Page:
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Building Code for Medical Device Software Security

Earlier this month I published a Post on, “The Importance of Cyber Security in Telemedicine”, highlighting the importance of security for medical devices that can be hacked. Almost as if on cue, or more likely the result of lucky timing, on May 21, 2015, the IEEE Cybersecurity Initiative (www.cybersecurity.ieee.org) published, “Building Code for Medical Device Software Security”, authored by Tom Haigh and Carl Landwehr.

The paper is the result of a two-day workshop in November 2014, attended by 40 volunteers from the fields of cyber security, computer programming, and medical devices, among others. The workshop was sponsored by the IEEE Cybersecurity Initiative and the National Science Foundation.

Recognizing that medical devices are vulnerable to malicious attacks that can alter the operation of a device, or steal sensitive data, the building code is intended to reduce the risk of such attacks. While the code cannot protect medical devices against every imaginable attack, the authors hope that it will establish a reasonable model code for the industry to apply.

As a lawyer with a responsibility to reduce potential liability for my clients, I will note that the building code does not carry the weight of a law or legal requirement. Along these lines, the FDA has also issued “guidance” on cybersecurity for medical devices. (http://1.usa.gov/1FROdcZ) As more and more medical devices depend on technology that is susceptible of being hacked, manufacturers should stay abreast of attempts to develop industry standards. If a medical device is hacked, and sensitive data is leaked, or a patient is injured because the device is hacked, a smart plaintiff’s attorney will ask if the device implemented security measures in compliance with the building code, or other similar industry statements addressing security. While this is still a developing field, and there are no required security standards for all medical devices, a sound practice seems to be the consideration of security during the development phase of medical devices dependent on hackable technology.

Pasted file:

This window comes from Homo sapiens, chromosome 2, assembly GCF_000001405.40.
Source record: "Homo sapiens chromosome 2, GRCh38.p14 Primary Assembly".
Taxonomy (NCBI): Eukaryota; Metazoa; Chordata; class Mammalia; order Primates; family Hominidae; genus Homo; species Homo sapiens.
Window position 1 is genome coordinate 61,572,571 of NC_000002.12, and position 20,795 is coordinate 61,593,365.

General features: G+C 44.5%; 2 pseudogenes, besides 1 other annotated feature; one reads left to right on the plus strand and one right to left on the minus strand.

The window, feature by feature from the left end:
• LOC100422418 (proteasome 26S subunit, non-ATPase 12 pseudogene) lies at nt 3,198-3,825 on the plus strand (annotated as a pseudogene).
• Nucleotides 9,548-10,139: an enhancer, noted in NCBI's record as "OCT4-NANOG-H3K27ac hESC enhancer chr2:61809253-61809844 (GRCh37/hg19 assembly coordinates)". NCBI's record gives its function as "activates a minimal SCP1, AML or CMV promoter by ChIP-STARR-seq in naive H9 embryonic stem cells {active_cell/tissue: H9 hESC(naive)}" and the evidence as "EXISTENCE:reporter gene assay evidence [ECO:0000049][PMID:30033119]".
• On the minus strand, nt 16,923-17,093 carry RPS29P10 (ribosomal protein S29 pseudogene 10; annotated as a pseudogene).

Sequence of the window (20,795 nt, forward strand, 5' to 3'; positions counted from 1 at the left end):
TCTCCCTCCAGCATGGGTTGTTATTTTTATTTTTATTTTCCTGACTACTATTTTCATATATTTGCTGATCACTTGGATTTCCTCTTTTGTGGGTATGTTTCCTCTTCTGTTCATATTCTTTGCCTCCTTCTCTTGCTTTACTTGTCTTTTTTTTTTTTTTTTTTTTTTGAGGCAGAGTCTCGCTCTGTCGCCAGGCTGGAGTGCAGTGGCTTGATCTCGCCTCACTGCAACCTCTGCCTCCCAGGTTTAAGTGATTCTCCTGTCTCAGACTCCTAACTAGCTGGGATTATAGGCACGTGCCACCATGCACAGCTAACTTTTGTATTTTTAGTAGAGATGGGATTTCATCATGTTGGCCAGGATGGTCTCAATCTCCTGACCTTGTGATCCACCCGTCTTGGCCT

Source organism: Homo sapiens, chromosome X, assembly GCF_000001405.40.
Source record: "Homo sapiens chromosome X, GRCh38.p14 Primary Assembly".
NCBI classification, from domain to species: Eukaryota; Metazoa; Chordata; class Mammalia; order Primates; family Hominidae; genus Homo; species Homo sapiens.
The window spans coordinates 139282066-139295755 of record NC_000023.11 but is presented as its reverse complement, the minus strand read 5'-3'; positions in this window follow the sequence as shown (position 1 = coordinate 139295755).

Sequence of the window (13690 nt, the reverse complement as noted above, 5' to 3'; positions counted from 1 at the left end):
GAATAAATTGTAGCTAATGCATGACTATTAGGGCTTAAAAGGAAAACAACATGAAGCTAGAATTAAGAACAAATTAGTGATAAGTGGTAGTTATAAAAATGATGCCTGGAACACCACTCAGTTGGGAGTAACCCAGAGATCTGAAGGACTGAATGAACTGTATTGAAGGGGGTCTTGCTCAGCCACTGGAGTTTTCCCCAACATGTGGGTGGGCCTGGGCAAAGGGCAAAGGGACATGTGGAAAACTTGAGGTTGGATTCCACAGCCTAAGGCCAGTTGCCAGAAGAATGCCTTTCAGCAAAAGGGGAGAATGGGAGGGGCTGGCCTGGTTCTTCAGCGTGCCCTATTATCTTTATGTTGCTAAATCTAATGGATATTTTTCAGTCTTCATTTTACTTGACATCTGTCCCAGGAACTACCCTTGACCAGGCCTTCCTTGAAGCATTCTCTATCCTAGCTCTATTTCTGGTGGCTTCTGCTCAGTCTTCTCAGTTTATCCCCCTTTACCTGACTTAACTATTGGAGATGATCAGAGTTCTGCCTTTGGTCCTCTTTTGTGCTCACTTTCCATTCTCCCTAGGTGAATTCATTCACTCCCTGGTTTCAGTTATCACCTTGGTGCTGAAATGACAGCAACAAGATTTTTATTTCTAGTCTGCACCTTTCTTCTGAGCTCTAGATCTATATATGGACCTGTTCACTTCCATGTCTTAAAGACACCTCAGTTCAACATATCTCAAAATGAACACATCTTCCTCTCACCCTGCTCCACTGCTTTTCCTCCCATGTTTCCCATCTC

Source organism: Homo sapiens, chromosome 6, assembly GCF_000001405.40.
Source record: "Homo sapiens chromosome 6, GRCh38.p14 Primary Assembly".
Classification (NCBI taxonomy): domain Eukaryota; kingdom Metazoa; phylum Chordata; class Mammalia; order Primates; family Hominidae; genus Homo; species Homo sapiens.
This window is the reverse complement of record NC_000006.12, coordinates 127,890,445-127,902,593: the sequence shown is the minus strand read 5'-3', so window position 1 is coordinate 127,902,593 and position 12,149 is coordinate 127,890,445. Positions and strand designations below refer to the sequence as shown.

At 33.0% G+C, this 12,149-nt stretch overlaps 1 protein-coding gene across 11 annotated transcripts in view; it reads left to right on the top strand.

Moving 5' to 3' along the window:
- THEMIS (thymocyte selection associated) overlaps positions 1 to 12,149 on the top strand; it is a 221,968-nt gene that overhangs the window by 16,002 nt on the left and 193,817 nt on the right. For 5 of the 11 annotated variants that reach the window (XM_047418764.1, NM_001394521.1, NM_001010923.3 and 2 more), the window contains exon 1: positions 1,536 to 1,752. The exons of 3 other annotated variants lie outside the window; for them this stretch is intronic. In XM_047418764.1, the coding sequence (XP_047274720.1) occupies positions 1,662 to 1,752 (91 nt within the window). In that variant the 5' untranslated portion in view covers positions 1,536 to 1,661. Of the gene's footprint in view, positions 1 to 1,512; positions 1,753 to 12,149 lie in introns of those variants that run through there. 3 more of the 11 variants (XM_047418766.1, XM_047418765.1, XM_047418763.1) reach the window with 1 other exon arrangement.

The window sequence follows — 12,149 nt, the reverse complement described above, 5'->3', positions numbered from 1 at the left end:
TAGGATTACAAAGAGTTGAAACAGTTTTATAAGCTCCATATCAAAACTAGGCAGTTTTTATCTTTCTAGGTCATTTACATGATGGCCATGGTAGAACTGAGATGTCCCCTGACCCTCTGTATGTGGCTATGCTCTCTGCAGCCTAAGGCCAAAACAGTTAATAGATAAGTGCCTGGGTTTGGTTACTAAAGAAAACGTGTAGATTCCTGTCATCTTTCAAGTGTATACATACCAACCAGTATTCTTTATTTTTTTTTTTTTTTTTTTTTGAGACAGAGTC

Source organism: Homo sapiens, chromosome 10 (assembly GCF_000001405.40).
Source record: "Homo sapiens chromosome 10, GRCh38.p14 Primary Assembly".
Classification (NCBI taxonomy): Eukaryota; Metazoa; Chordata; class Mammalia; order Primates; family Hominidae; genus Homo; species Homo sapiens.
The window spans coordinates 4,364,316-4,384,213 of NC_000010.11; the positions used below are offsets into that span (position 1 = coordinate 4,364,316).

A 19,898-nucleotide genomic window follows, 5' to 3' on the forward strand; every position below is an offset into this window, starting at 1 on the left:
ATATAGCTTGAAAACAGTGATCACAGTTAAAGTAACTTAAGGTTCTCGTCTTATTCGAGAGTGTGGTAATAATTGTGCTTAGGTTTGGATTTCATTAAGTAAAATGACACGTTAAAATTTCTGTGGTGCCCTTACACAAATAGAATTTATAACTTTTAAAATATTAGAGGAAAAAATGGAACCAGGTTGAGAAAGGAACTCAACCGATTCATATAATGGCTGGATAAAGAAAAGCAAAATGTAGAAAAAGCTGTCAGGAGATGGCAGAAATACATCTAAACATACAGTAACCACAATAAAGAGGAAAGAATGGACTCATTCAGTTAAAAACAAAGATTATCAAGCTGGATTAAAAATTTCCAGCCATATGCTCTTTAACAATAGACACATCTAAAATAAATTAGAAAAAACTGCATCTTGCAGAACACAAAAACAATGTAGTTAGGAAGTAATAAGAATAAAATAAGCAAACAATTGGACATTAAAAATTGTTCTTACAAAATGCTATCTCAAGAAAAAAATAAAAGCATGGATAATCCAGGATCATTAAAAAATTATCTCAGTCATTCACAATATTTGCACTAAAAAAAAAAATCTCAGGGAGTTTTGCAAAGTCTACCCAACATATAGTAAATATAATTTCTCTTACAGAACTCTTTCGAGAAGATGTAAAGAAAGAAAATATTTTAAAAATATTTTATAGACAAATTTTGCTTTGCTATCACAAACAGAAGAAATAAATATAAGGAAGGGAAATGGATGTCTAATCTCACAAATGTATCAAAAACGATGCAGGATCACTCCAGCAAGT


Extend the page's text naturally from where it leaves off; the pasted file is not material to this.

Written by: Richard Sheinis, Esq.